Opinion | A city for everyone

Jens Madsen has stepped down as PET boss (photo: PET)
March 1st, 2012 8:46 am| by admin

Allow me to start by saying that my vision for Copenhagen is crystal clear: an open and tolerant city. A city that’s big enough for everyone, and a city whose residents, regardless of where they come from, are able to live a good and rewarding life.

Unfortunately, I’m forced to admit that many foreigners have a different opinion of life in Copenhagen. That’s something I, as lord mayor, would like to see changed.


We’ve already done a number of things in order to make foreigners feel more welcome: we’ve established International Citizen Service Centres where expats can get help settling in and get a hand with their paperwork. Once a year, we invite new foreign residents to City Hall for a welcome reception. We’re also working hard to communicate more in English, as well as to accommodate more international school students, including through the establishment of a European school that students can attend free of charge.


It’s in our interest to do a better job. Diversity – whether cultural or educational – makes the city a more vibrant and varied place. And for companies, diversity is an asset that they can use to stimulate growth.

Copenhagen, however, isn’t the only city out there that recognises the benefit of attracting foreigners. The competition to attract the best and the brightest is tough, and in order to make sure that foreigners continue to choose us, we’ve launched a programme aimed at making the city an even more attractive place for foreigners to live.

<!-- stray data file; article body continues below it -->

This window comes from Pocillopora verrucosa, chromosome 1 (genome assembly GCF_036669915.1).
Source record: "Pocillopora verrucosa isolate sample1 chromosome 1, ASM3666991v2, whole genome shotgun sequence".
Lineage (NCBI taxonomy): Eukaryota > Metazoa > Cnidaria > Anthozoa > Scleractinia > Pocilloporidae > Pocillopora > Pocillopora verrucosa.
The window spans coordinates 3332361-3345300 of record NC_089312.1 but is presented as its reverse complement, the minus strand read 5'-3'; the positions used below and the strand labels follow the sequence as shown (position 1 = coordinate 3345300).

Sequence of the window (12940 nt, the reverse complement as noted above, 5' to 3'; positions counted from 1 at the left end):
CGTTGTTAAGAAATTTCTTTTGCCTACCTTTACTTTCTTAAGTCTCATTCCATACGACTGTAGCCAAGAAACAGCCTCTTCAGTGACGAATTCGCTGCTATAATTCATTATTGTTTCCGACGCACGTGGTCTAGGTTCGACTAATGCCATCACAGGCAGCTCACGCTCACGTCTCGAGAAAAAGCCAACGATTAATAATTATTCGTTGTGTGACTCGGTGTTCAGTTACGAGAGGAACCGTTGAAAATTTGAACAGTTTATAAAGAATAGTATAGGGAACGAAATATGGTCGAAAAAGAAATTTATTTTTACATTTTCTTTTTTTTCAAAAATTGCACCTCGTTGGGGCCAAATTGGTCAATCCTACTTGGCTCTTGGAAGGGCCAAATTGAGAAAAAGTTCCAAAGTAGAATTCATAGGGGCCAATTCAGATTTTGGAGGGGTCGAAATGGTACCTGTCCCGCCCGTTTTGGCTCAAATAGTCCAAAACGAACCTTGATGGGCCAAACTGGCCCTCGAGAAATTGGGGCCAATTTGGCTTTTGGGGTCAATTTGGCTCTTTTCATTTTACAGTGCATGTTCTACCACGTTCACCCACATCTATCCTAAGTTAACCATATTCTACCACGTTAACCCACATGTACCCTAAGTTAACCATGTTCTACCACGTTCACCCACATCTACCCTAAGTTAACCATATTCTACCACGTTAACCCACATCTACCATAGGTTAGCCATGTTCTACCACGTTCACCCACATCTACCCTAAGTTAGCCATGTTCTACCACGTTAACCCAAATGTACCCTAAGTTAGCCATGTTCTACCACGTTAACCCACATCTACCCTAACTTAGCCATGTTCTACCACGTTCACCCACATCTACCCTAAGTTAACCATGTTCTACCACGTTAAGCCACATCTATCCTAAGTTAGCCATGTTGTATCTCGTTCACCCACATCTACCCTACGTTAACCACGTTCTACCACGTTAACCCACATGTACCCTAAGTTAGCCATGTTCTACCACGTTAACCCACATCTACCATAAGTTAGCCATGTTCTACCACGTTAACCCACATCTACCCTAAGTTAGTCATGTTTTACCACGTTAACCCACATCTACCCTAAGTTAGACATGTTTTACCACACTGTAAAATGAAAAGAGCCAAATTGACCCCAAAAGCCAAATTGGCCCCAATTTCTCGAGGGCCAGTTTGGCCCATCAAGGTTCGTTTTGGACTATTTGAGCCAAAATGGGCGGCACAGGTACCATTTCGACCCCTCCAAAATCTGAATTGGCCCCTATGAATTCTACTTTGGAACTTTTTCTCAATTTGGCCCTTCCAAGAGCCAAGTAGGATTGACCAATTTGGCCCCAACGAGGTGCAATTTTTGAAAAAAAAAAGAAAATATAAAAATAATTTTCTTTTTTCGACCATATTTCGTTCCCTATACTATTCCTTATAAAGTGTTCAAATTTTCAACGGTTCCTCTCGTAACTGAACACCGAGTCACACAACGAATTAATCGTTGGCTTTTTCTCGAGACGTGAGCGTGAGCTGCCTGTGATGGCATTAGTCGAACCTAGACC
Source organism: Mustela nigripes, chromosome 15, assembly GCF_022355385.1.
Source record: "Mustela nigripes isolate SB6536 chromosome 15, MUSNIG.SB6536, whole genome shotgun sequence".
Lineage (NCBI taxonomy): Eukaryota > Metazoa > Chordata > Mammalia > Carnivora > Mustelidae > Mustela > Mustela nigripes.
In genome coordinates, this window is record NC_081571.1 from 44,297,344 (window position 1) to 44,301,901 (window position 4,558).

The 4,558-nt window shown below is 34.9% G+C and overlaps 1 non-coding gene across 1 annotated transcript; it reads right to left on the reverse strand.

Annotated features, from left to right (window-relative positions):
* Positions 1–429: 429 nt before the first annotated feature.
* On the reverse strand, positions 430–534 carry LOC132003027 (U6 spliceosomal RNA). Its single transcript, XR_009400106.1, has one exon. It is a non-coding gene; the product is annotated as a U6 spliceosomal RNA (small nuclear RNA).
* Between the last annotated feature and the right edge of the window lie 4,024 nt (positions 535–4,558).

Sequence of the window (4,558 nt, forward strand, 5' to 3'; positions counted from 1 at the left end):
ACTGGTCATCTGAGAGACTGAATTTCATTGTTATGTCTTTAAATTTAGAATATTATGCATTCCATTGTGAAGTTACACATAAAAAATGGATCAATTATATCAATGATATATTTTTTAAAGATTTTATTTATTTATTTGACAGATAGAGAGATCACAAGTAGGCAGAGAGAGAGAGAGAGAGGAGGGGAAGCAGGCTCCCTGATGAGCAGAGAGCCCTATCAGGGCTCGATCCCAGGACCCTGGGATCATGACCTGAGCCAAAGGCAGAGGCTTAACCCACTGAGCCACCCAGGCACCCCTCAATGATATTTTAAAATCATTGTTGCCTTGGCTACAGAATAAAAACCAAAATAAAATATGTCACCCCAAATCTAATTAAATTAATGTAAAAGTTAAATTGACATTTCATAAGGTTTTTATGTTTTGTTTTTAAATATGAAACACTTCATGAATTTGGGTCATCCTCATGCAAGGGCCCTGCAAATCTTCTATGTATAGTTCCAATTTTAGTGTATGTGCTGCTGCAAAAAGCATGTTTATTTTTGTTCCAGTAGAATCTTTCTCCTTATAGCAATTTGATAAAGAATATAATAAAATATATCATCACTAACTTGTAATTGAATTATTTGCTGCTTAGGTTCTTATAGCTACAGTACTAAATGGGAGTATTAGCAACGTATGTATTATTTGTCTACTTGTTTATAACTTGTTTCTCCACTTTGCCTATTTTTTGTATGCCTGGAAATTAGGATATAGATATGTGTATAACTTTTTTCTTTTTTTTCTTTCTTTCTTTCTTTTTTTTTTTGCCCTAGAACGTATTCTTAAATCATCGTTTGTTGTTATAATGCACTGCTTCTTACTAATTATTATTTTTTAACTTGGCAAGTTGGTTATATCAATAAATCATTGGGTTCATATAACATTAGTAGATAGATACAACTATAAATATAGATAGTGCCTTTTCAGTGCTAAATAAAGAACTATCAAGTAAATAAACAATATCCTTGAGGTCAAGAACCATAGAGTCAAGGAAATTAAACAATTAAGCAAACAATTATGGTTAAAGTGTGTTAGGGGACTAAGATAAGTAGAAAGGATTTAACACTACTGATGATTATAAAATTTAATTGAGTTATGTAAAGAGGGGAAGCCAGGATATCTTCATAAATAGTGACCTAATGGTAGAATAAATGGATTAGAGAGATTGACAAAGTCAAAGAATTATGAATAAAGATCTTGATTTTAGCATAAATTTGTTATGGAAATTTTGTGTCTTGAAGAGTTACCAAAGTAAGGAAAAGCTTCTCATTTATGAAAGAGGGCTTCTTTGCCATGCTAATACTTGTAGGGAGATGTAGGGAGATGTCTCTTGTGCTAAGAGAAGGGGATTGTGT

A total of 38 million kroner has been set aside for the Copenhagen Talent Bridge, a three-year programme established to create initiatives that will make it easier for foreigners to settle down in Copenhagen.


Among the ideas already in the works are assistance for small and medium-sized companies that want to hire foreign workers and professional networking events for foreign employees and their families.


I’m convinced that by working together with companies, state agencies and the people of Copenhagen themselves, the City Council can make Copenhagen a place where everyone who lives here can feel at home.


The author is the lord mayor of Copenhagen.

The dogs were found in deplorable conditions on a farm in Zealand (photo: Dyrenes Beskyttelses)
Help flowing in for neglected dogs
Donations are flowing in to help the 90 dogs found in desperate conditions ...
Jens Madsen has stepped down as PET boss (photo: PET)
PET head steps down
Jens Madsen has resigned after just a year and a half as head of national i...
The Arctic beetle is a good barometer for monitoring climate change (photo: Henri Goulet)
Arctic beetle helping researchers monitor climate change
In an effort to understand the influence that climate change will have on t...
Give that man a medal: George de Hevesy
Nobel cause: how Niels Bohr and his accomplice fooled the Nazis on Occupation Day
Converting a contraband into another form is an old trick in the world of s...
A magical day at the cinema is free on Saturday (photo: iStock)
Free Saturday entry at the cinema for all children turning 10 in 2015
Who doesn't remember the first time they sat down in the cinema with a bag ...
Young girls are opting out of getting the HPV virus (photo: James Chathany)
Fewer opting for cervical cancer vaccine
Fewer young women are opting to get the HPV vaccine that doctors say is an ...